Accumulating evidences indicate that acetate is increased in energy stresses such as diabetes mellitus and prolonged starvation. However, it is largely unknown how and where acetate is produced and what is its biological significance. We observed overproduction of acetate in an amount comparable to ketone bodies in patients and mice with diabetes or starvation. Mechanistically, ACOT 12&8 are dramatically upregulated in liver to convert FFA-derived acetyl-CoA to acetate and CoA. This conversion not only provides large amount of acetate which fuels brain preferentially rather than muscle, but also recycles CoA which is required for sustained fatty acid oxidation and ketogenesis. Taken together, we suggest that acetate is an emerging novel ketone body and may be used as a parameter to evaluate the progression of energy stress in the future.
This important work examines hepatic acetate production via ACOT12/18 in starvation and diabetes. The investigators use solid loss of function strategies in cells, including mouse primary hepatocytes, and in vivo mouse experiments to show that ACOTs are necessary for normal acetate production in the context of fasting and type 1 diabetes. Given that acetate is commonly thought to primarily represent a fermentation product, this study is of interest as it describes hepatic pathways converting fatty acids to acetate.
Homeostasis disorder of energy metabolism associated with emergency status such as untreated diabetes mellitus, prolonged starvation and ischemic heart/brain diseases leads to serious threats to human health (Field et al., 2001; Galgani and Ravussin, 2008; Martinic and von Herrath, 2008; Must et al., 1999). In response to such disorder, the metabolic patterns of multiple organs have to be remodelled to rescue the imbalance and bring whole organism through the crises (Denechaud et al., 2008; Fruhbeck et al., 2001; Goldberg et al., 2018; Hirai et al., 2021; Meier and Gressner, 2004; Nishimoto et al., 2016; Palikaras et al., 2015; Russell and Cook, 1995). Ketone bodies, namely acetoacetate (AcAc), β-hydroxybutyrate (3-hydroxybutyrate, 3-HB) and acetone, which are overproduced from fatty acids in liver during the conditions of reduced carbohydrate availability such as diabetes and starvation, are released into blood, and serve as a kind of vital alternative metabolic fuel for extrahepatic tissues including brain, skeletal muscle and heart, where they are converted to acetyl-CoA and oxidized in tricarboxylic cycle (TCA) for the provision of large amount of energy (Cahill, 2006; D’Acunzo et al., 2021; Dentin et al., 2006; Krishnakumar et al., 2008; Puchalska and Crawford, 2017; Robinson and Williamson, 1980). Previous studies have shown that the acetate increased significantly in diabetic status and prolonged starvation (Akanji et al., 1989; Seufert et al., 1984; Todesco et al., 1993), and acetate has been considered as a nutrient that nourishes organism by conversion to acetyl-CoA for further catabolism in TCA (Lindsay and Setchell, 1976; Liu et al., 2018; Schug et al., 2015; Schug et al., 2016). Inversely, acetyl-CoA can also be hydrolyzed to acetate by corresponding acyl- CoA thioesterases (ACOTs) family protein (Swarbrick et al., 2014; Tillander et al., 2017). Unfortunately, it is not very clear where, under what condition and how acetate is produced, and what is its biological significance. Considering the high similarity of acetate and ketone body in their production (from acetyl-CoA) and catabolism (converted back to acetyl-CoA), we thoroughly investigated the production and utilization of acetate with ketone bodies as a control and suggest that acetate is an emerging novel ketone body that plays important roles similar to classic ketone bodies in the status of energy stresses such as diabetes mellitus and prolonged starvation.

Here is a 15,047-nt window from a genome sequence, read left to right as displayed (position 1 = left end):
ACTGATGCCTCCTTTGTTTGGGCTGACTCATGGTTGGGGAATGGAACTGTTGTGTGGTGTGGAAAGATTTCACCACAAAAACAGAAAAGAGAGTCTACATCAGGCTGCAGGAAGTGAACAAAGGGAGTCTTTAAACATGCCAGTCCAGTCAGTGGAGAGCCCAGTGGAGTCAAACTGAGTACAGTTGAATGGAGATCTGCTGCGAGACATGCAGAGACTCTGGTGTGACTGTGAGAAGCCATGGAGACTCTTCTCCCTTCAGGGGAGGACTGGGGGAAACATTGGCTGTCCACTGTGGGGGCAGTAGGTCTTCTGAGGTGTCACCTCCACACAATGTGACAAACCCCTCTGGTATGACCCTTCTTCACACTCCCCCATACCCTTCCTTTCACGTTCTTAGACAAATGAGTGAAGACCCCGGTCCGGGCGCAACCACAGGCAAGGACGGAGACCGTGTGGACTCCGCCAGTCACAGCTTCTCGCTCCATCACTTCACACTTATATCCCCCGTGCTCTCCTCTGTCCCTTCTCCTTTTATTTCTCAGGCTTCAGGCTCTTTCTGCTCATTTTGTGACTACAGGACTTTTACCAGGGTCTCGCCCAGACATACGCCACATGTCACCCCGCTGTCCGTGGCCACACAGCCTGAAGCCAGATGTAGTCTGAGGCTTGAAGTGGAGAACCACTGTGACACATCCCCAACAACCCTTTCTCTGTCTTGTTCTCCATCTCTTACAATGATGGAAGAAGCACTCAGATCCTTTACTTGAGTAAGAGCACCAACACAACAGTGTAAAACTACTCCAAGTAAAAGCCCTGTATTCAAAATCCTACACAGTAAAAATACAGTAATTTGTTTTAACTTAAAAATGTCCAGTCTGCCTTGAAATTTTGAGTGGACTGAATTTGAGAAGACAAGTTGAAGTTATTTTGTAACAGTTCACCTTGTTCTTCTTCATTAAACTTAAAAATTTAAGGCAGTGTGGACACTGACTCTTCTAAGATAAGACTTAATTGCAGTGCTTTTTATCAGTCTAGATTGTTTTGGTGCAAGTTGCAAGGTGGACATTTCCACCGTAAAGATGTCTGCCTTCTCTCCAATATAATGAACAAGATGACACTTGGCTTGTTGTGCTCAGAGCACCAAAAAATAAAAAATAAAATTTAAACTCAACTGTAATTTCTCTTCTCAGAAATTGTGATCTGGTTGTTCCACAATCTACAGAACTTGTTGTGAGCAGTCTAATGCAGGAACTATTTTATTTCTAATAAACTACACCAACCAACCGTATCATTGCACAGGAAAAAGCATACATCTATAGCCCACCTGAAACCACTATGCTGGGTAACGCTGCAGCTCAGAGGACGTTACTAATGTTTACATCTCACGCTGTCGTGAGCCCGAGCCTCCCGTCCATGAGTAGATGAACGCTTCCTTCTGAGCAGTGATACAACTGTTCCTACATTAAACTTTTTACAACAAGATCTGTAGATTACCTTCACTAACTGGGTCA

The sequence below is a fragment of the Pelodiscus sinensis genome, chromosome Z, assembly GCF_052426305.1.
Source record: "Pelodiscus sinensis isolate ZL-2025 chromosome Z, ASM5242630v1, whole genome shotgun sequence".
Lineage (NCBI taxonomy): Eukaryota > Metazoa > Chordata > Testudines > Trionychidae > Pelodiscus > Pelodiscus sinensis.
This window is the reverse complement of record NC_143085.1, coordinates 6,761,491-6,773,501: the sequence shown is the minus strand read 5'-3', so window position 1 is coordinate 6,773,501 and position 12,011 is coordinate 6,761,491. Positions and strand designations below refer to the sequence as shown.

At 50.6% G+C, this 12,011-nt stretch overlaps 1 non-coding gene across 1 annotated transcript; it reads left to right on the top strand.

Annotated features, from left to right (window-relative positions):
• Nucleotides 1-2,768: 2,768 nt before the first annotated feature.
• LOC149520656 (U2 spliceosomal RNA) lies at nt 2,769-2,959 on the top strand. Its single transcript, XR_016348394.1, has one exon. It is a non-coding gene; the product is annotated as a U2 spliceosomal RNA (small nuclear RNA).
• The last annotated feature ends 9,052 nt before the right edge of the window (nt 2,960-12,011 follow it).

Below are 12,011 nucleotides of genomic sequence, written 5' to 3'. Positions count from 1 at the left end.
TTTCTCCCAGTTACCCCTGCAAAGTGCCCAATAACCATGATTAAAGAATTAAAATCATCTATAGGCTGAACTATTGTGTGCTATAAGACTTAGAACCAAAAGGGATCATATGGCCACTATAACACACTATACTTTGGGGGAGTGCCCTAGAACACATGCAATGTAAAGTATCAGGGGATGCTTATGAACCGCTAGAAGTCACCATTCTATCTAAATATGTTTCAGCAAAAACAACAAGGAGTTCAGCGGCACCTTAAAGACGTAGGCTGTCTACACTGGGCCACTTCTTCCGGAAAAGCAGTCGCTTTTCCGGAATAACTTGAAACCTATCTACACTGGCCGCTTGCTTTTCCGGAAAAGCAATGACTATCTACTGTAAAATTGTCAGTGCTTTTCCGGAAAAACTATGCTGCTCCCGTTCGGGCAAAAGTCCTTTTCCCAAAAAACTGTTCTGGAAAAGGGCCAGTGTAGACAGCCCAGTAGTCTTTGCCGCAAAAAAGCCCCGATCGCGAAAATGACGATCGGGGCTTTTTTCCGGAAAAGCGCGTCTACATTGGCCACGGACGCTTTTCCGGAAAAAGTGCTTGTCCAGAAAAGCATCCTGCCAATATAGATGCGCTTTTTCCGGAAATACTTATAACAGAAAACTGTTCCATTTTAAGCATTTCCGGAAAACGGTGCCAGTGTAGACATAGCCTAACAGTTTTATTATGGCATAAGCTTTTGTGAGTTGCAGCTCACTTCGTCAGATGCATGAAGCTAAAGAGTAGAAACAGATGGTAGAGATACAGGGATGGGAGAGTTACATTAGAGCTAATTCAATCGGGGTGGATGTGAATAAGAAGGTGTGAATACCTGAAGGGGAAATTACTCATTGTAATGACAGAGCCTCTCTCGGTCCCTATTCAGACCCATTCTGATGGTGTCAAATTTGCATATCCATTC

Acetate is dramatically elevated in energy stresses in mammals
To investigate if acetate is produced as do ketone bodies, we detected the serum glucose, 3-HB, AcAc and other metabolites of 19 diabetes mellitus patients with 8 healthy volunteers as control (Figure 1—figure supplement 1A; Figure 1—source data 1). We observed a significant increase of acetate in parallel with the raising of canonical ketone bodies (3-HB and AcAc) and serum glucose in diabetes mellitus patients as compared with healthy control (Figure 1A). We then detected acetate in mouse models and found that the levels of serum acetate and ketone bodies were dramatically elevated to the same extent in streptozotocin (STZ)-induced type I diabetic C57BL/6 (Figure 1B) and BALB/c mice (Figure 1—figure supplement 1B) as well as in type II diabetic db/db-/- mice (Figure 1—figure supplement 1C). As expected, starvation also leads to marked descending of serum glucose concentration and ascending of serum acetate and ketone bodies’ level in normal C57BL/6 (Figure 1C) and BALB/c mice (Figure 1— figure supplement 2). These data demonstrate that serum acetate is boosted to the same extent as the canonical ketone bodies in the status of energy stresses including diabetes mellitus and starvation. For the sake of simplicity, we designate such acetate hereinafter as energy stress-induced acetate (ES-acetate).